2014 Hypertension Recommendations From the Eighth Joint National Committee Panel Members Raise Concerns for Elderly Black and Female Populations


The following are 10 points to remember from a state-of-the-art review on implications of select recommendations from a report from panel members appointed to the Eighth Joint National Committee charged with publishing the 2014 Evidence-Based Guideline for the Management of High Blood Pressure in Adults:

1. The Joint National Committee 8 Panel (JNC-8P) recommended a major change by defining, for those >60 years of age, a systolic blood pressure (SBP) ≥150 mm Hg threshold for initiation of treatment and treatment goal SBP of <150 mm Hg.

2. A minority portion of the panel preferred to retain the older threshold and treatment goal of 140 mm Hg in the general hypertensive population without diabetes or chronic kidney disease (CKD), except for those >80 years of age who are frail.

3. There is paucity of large randomized, controlled trial data of higher and lower BP goals in those >60 years of age without diabetes or CKD.

4. Clinical judgment needs to be incorporated into the interpretation of the guidelines, which should not be followed as rules necessarily. Perhaps it is more reasonable to consider an optimal range for SBP (rather than a single threshold for treatment), as the authors suggest.

5. Although the past decade saw improvement in coronary heart disease and cardiovascular disease risk for whites, mean predicted risk has increased in African-Americans.

6. Accordingly, the authors of this paper write, ‘We consider it unwise to categorically and somewhat arbitrarily increase goal BP in a population of patients who are already at high risk.’ Pointing to two meta-analyses that support treating BP to a goal of <140 mm Hg, ‘stronger evidence of harm...would be needed to change the goal from this proven beneficial level.’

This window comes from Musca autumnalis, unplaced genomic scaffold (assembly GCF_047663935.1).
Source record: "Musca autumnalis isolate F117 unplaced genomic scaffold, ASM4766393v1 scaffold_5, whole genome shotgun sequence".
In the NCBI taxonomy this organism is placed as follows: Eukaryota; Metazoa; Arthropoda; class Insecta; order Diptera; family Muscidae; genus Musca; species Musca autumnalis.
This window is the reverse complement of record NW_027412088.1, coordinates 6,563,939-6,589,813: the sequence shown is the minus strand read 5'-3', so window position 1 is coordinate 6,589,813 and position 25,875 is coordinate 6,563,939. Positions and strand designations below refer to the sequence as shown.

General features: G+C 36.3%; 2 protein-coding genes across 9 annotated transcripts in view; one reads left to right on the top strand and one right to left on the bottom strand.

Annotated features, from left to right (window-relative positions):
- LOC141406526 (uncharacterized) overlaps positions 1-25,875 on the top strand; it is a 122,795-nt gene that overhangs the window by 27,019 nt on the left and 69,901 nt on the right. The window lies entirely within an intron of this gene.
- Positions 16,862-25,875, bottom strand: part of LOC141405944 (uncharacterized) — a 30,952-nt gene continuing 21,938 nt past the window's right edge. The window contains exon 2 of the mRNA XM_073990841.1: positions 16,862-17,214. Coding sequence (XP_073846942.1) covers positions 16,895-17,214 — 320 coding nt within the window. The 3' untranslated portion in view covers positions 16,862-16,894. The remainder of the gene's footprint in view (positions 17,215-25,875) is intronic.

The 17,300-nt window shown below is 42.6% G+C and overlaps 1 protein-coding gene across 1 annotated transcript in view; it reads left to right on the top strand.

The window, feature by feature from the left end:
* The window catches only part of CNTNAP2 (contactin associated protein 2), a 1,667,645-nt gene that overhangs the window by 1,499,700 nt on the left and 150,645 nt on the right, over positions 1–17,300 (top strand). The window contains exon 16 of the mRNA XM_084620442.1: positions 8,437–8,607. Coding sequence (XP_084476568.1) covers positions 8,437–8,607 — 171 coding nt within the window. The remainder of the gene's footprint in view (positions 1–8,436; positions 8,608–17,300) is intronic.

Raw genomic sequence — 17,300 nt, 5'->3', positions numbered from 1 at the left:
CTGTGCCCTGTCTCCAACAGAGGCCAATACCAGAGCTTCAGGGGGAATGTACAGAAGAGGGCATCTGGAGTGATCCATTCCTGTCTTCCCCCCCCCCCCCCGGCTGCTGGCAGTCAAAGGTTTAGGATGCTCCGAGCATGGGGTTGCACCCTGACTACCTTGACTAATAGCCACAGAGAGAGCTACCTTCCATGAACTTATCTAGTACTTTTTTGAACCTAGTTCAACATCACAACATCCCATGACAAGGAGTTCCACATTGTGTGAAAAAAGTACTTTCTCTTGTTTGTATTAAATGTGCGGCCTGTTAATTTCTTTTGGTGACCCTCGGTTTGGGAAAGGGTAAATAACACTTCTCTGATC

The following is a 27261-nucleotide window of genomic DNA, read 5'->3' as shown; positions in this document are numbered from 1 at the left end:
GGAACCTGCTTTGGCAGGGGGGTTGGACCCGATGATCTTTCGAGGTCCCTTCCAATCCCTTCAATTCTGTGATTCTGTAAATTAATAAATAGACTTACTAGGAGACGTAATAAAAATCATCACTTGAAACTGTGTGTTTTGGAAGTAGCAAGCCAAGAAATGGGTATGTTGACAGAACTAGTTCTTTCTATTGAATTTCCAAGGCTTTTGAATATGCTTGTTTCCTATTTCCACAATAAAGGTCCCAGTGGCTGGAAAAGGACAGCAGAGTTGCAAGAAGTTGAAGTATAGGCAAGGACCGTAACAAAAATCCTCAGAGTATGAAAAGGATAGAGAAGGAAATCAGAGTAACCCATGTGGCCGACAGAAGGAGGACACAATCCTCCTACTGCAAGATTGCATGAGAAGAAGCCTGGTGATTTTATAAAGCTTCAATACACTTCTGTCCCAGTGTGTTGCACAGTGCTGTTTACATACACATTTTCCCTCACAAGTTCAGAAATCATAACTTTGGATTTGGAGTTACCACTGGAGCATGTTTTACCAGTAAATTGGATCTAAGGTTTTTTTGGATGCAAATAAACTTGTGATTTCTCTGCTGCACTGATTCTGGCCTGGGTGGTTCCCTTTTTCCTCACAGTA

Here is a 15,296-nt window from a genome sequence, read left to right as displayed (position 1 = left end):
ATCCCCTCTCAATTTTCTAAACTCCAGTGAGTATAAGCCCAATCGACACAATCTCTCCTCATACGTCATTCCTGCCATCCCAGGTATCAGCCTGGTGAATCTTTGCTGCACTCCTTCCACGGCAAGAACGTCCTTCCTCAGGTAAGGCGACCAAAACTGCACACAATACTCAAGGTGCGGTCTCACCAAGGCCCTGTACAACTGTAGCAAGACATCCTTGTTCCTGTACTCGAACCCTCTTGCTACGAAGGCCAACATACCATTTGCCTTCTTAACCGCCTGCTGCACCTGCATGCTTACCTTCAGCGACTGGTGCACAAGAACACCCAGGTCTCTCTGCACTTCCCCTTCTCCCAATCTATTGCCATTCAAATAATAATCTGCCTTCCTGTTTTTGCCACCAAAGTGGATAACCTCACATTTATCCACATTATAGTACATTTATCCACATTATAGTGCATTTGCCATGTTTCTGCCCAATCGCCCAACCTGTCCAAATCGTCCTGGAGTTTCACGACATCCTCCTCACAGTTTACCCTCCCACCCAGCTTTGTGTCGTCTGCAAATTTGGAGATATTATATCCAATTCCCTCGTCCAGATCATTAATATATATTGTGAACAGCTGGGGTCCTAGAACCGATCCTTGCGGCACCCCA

7. The authors write, ‘These 2014 recommendations [from JNC-8P] offer no recognition that the hypertensive population is primarily female, that older women generally have poorly controlled BP, and that approximately 40% of those with poor BP control are African-American women.’

8. There may be paucity of data from randomized controlled trials to establish optimal SBP thresholds in older people in general, and in women specifically.

9. The authors ‘strongly disagree’ with the new 2014 recommendations to raise the threshold for initiation of drug treatment and SBP goal for older persons.

10. The authors caution that JNC-8P may place high-risk older women, especially African-American women, at ‘unnecessary excess risk.’

Clinical Topics: Prevention, Hypertension

Keywords: Adult, African Americans, Coronary Disease, Blood Pressure, Hypertension

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